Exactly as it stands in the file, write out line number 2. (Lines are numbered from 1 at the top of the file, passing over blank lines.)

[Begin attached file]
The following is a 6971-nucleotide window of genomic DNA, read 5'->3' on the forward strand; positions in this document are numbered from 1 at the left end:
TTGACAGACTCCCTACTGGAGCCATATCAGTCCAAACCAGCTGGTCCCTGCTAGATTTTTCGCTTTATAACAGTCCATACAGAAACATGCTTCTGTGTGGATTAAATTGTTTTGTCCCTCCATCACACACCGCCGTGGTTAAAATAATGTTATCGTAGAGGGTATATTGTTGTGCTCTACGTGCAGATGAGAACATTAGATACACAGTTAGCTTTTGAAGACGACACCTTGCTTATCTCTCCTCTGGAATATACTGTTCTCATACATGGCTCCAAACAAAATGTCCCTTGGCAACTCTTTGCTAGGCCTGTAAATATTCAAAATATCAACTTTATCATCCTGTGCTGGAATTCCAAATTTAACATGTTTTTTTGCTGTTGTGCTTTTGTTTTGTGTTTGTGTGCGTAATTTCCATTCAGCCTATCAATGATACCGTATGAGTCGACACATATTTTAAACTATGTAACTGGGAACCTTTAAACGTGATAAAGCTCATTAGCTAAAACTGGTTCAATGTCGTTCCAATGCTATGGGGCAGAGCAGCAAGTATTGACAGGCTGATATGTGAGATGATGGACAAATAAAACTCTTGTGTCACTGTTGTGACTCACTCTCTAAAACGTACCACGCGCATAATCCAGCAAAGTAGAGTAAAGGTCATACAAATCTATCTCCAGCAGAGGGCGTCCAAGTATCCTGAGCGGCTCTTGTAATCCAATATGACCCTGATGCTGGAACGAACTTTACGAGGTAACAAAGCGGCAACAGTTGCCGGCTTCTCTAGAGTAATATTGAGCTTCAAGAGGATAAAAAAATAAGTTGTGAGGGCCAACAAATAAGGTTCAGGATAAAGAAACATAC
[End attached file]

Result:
TTGACAGACTCCCTACTGGAGCCATATCAGTCCAAACCAGCTGGTCCCTGCTAGATTTTTCGCTTTATAACAGTCCATACAGAAACATGCTTCTGTGTGGATTAAATTGTTTTGTCCCTCCATCACACACCGCCGTGGTTAAAATAATGTTATCGTAGAGGGTATATTGTTGTGCTCTACGTGCAGATGAGAACATTAGATACACAGTTAGCTTTTGAAGACGACACCTTGCTTATCTCTCCTCTGGAATATACTGTTCTCATACATGGCTCCAAACAAAATGTCCCTTGGCAACTCTTTGCTAGGCCTGTAAATATTCAAAATATCAACTTTATCATCCTGTGCTGGAATTCCAAATTTAACATGTTTTTTTGCTGTTGTGCTTTTGTTTTGTGTTTGTGTGCGTAATTTCCATTCAGCCTATCAATGATACCGTATGAGTCGACACATATTTTAAACTATGTAACTGGGAACCTTTAAACGTGATAAAGCTCATTAGCTAAAACTGGTTCAATGTCGTTCCAATGCTATGGGGCAGAGCAGCAAGTATTGACAGGCTGATATGTGAGATGATGGACAAATAAAACTCTTGTGTCACTGTTGTGACTCACTCTCTAAAACGTACCACGCGCATAATCCAGCAAAGTAGAGTAAAGGTCATACAAATCTATCTCCAGCAGAGGGCGTCCAAGTATCCTGAGCGGCTCTTGTAATCCAATATGACCCTGATGCTGGAACGAACTTTACGAGGTAACAAAGCGGCAACAGTTGCCGGCTTCTCTAGAGTAATATTGAGCTTCAAGAGGATAAAAAAATAAGTTGTGAGGGCCAACAAATAAGGTTCAGGATAAAGAAACATAC